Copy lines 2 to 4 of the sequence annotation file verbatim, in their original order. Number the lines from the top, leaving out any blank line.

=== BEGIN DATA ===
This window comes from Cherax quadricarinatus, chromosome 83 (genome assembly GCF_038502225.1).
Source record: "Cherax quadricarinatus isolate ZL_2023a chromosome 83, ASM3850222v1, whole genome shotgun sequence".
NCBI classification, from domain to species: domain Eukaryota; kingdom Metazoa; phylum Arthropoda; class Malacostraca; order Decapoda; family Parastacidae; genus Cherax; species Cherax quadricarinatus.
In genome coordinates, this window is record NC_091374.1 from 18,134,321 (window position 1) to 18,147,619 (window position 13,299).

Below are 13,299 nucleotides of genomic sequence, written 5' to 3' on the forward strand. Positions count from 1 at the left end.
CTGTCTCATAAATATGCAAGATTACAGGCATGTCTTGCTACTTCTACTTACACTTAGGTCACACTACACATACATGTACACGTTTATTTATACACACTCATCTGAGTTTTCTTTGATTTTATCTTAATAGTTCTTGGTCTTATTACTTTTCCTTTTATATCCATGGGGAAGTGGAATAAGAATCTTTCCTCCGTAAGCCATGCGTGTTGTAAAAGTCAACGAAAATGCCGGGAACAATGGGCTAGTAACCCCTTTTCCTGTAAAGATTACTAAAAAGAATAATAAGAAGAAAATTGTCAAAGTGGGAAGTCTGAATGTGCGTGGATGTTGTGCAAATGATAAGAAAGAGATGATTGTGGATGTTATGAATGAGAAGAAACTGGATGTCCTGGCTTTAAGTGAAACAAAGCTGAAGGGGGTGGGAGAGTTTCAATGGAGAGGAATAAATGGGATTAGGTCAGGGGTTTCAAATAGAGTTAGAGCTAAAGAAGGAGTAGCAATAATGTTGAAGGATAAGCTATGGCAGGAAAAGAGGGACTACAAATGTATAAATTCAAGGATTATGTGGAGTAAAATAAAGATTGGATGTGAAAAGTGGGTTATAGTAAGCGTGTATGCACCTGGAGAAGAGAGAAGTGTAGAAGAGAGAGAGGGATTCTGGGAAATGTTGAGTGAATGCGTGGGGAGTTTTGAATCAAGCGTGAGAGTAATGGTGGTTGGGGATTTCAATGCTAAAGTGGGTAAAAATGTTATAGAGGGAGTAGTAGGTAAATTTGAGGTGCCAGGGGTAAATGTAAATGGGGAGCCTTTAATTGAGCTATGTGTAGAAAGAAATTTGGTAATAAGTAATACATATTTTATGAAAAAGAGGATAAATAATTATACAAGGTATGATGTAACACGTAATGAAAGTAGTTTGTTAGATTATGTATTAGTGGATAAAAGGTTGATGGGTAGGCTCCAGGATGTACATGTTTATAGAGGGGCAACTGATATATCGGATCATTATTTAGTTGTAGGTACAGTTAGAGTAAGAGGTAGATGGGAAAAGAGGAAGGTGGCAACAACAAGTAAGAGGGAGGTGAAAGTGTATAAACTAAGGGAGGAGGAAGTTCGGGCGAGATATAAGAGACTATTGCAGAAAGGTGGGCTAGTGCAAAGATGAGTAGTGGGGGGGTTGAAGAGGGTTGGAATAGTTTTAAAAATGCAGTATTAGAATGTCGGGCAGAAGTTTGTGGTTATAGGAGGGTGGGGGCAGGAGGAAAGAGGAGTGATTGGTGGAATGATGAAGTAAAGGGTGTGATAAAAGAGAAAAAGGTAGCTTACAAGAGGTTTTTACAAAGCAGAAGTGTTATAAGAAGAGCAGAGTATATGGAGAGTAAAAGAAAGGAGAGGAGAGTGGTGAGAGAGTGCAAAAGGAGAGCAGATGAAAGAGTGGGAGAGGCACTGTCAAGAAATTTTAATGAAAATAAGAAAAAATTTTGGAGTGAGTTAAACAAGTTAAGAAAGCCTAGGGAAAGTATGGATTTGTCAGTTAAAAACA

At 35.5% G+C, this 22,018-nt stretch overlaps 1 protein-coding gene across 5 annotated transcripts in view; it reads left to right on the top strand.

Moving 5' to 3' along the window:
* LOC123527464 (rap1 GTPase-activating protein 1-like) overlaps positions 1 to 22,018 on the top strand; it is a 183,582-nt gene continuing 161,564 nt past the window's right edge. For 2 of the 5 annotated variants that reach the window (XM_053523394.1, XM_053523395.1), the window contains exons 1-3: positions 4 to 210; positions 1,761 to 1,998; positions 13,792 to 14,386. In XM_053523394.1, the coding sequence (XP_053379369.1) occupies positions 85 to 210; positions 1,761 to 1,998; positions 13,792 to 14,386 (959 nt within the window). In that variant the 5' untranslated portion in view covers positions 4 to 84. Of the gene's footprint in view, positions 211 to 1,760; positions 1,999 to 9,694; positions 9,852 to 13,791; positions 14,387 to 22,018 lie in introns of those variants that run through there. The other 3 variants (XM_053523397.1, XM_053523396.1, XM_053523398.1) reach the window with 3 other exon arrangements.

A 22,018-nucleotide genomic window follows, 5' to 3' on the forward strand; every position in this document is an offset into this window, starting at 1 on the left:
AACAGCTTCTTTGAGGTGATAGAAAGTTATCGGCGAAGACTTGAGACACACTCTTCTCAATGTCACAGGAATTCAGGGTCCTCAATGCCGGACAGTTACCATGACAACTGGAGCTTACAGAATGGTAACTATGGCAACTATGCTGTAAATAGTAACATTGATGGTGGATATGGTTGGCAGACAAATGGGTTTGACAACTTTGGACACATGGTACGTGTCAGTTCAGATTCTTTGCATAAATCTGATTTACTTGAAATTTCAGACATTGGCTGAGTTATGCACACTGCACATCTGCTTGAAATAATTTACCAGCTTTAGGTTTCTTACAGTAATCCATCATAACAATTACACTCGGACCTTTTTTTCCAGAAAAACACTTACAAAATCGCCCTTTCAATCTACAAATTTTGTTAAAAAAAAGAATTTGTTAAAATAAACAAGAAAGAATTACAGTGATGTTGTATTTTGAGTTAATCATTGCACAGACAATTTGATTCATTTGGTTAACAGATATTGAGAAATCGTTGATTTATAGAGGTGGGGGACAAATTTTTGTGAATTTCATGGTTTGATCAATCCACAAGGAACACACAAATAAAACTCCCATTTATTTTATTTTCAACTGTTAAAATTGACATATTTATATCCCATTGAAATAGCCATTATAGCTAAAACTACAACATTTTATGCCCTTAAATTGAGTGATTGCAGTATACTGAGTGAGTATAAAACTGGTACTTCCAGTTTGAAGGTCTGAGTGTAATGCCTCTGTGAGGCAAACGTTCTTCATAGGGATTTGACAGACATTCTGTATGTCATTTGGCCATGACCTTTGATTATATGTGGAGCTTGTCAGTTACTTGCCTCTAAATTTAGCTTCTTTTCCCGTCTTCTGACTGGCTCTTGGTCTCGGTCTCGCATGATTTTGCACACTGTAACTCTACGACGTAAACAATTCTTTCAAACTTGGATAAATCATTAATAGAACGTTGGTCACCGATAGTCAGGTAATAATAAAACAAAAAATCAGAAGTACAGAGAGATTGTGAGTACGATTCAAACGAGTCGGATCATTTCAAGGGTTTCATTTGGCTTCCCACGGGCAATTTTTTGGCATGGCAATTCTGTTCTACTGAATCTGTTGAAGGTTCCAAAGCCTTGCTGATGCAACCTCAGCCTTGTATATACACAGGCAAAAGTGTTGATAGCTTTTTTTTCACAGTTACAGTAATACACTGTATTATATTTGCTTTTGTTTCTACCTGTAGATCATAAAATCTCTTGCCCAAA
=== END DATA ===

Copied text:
Source record: "Cherax quadricarinatus isolate ZL_2023a chromosome 83, ASM3850222v1, whole genome shotgun sequence".
NCBI classification, from domain to species: domain Eukaryota; kingdom Metazoa; phylum Arthropoda; class Malacostraca; order Decapoda; family Parastacidae; genus Cherax; species Cherax quadricarinatus.
In genome coordinates, this window is record NC_091374.1 from 18,134,321 (window position 1) to 18,147,619 (window position 13,299).